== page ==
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Backsplash

For discussion of processes related to using Bullseye glass, including kilnforming and kilncasting, torchwork, blowing and stained glass.

Backsplash

Postby srpbecker » Wed Jul 12, 2017 9:19 am

I am thinking of making a backsplash for my kitchen, above my stove. Just read something about making sure that the glass can withstand the heat. Can I do this with Bullseye glass? Anybody experienced with this?
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Re: Backsplash

Postby marykaynitchie » Mon Jul 17, 2017 8:57 am

Lots of people make backsplashes out of Bullseye Glass, and I have never heard of one that failed due to thermal shock. To be conservative, you could limit the size of the tiles to no larger than 5" in diameter, but I think the risk is minimal.

If anyone has personal experience or advice to share, please post!

Mary Kay
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Bullseye Glass Co.

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Re: Backsplash

Postby eablitz » Thu Jul 20, 2017 12:37 pm

ErinBlitz.JPG
Handmade Backsplash 2016
ErinBlitz.JPG (253.61 KiB) Viewed 15751 times


About a 18 months ago I installed my Bullseye Glass tiles in combination with factory made glass tiles above my gas stove. No problems yet and really haven't given it much thought. They are easy to clean too.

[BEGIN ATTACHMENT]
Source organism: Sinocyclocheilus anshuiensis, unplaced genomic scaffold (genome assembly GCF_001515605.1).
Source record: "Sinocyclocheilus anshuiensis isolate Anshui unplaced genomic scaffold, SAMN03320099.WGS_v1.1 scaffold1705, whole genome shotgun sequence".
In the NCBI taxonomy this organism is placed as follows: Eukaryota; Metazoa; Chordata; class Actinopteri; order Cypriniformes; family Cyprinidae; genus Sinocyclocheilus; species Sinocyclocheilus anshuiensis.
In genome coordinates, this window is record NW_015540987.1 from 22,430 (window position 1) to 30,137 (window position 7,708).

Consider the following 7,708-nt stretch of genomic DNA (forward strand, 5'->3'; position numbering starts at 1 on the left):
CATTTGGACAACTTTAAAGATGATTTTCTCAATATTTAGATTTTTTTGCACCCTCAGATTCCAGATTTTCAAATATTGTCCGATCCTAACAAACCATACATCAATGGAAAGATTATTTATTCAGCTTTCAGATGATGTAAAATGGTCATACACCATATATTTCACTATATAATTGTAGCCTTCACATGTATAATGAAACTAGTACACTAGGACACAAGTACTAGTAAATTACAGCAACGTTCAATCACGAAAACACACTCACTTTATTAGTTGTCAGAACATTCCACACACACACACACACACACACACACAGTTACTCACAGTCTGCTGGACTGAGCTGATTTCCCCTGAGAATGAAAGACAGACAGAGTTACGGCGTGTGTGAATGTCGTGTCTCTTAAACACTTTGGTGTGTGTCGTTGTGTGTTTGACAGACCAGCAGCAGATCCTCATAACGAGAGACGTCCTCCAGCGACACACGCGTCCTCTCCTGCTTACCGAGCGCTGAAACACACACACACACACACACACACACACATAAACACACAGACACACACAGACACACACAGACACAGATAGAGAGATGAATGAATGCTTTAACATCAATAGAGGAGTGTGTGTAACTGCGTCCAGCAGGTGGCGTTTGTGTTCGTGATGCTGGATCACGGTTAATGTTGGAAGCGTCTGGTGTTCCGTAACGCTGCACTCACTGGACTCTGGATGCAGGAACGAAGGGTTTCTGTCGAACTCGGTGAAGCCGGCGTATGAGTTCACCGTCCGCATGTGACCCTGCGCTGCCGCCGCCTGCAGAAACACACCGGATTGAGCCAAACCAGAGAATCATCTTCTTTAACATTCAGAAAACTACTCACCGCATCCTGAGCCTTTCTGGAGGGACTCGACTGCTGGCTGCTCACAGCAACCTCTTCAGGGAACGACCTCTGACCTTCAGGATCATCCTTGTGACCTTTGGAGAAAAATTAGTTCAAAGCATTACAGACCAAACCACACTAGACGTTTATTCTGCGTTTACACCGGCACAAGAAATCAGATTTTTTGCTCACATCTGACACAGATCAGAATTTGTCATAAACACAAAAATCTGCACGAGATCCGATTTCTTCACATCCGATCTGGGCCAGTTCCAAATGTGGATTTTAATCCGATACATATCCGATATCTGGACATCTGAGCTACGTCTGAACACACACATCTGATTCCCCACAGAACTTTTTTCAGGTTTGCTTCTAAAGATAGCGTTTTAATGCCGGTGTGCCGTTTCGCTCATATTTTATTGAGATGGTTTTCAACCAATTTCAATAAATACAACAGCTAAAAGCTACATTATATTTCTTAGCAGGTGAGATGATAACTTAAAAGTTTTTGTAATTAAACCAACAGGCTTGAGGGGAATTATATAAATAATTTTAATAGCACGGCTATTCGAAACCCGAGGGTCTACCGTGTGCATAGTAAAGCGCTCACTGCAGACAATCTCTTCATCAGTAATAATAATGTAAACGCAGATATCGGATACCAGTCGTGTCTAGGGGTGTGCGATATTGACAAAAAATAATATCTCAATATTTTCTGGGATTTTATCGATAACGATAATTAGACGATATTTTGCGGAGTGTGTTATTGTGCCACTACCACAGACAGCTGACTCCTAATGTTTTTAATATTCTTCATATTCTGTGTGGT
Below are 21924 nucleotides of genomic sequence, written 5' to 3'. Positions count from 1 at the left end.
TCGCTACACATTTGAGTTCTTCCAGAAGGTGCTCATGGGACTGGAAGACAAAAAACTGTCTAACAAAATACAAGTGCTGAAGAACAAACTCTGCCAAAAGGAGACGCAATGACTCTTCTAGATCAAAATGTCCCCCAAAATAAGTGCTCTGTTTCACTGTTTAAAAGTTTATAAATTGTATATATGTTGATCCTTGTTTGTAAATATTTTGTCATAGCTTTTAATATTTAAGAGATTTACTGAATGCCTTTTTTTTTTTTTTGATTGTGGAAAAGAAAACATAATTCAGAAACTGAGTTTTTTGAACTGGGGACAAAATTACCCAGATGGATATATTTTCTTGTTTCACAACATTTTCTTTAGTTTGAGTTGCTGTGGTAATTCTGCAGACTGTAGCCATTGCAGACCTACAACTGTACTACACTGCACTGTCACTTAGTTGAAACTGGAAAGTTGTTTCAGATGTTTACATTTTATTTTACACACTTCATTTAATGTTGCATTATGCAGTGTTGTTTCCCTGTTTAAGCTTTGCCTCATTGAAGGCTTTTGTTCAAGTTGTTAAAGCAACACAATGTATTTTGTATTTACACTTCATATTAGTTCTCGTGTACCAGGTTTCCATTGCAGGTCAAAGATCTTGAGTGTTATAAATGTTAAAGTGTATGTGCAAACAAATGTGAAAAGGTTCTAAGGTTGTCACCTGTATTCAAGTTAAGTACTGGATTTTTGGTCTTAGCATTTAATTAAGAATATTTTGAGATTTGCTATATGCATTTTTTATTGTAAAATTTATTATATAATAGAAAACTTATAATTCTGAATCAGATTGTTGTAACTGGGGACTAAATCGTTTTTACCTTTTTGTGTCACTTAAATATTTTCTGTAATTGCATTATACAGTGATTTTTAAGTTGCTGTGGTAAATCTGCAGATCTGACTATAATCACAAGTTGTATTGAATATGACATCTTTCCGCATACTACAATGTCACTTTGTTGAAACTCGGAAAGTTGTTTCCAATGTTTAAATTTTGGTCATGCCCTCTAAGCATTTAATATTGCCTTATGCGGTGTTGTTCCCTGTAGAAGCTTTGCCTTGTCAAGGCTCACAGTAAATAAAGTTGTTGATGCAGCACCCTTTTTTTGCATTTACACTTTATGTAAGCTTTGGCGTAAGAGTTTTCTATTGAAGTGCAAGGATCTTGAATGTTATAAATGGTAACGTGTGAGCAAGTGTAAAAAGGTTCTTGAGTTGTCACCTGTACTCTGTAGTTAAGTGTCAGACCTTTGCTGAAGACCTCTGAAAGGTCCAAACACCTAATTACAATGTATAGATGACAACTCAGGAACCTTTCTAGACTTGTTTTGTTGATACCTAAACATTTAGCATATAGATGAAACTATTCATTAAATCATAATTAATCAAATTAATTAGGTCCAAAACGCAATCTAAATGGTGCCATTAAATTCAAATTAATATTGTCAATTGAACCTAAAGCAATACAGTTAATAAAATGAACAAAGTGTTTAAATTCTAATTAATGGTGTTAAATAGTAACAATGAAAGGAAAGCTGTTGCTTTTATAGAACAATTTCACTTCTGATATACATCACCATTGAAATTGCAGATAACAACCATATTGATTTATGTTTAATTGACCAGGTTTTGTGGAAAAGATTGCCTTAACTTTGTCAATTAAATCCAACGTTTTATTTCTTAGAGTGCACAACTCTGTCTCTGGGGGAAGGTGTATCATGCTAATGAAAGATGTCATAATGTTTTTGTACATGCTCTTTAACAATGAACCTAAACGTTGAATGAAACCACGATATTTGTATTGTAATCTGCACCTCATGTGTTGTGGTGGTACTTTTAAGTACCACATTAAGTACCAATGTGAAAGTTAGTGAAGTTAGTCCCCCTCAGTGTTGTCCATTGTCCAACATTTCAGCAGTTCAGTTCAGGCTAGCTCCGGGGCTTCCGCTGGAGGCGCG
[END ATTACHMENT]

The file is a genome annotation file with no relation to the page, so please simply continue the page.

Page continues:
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Re: Backsplash

Postby marykaynitchie » Thu Jul 27, 2017 8:28 am

Erin,

Nice work! Thanks for posting your backsplash!

Mary Kay
Mary Kay Nitchie
Bullseye Glass Co.

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Re: Backsplash

Postby Kevin Midgley » Fri Jul 28, 2017 7:44 am

The bigger issue with making fused glass tiles for back splashes is matching the thickness of your finished tiles to the thickness of the other commercially made tiles you have chosen for the wall.
Different thicknesses can make for interesting grout lines.
If slightly thinner you could back butter the mastic on the tiles so as to increase their thickness to match the other wall tiles.
Also size does matter for the larger the tile the longer for the mastic to set. I've had large ones want to shift before setup is reached.
Also opaque glass is better to use or there must be extreme care during application so that there is an even smooth mastic coating on the fused glass. Mastic trowel lines are not usually desirable.
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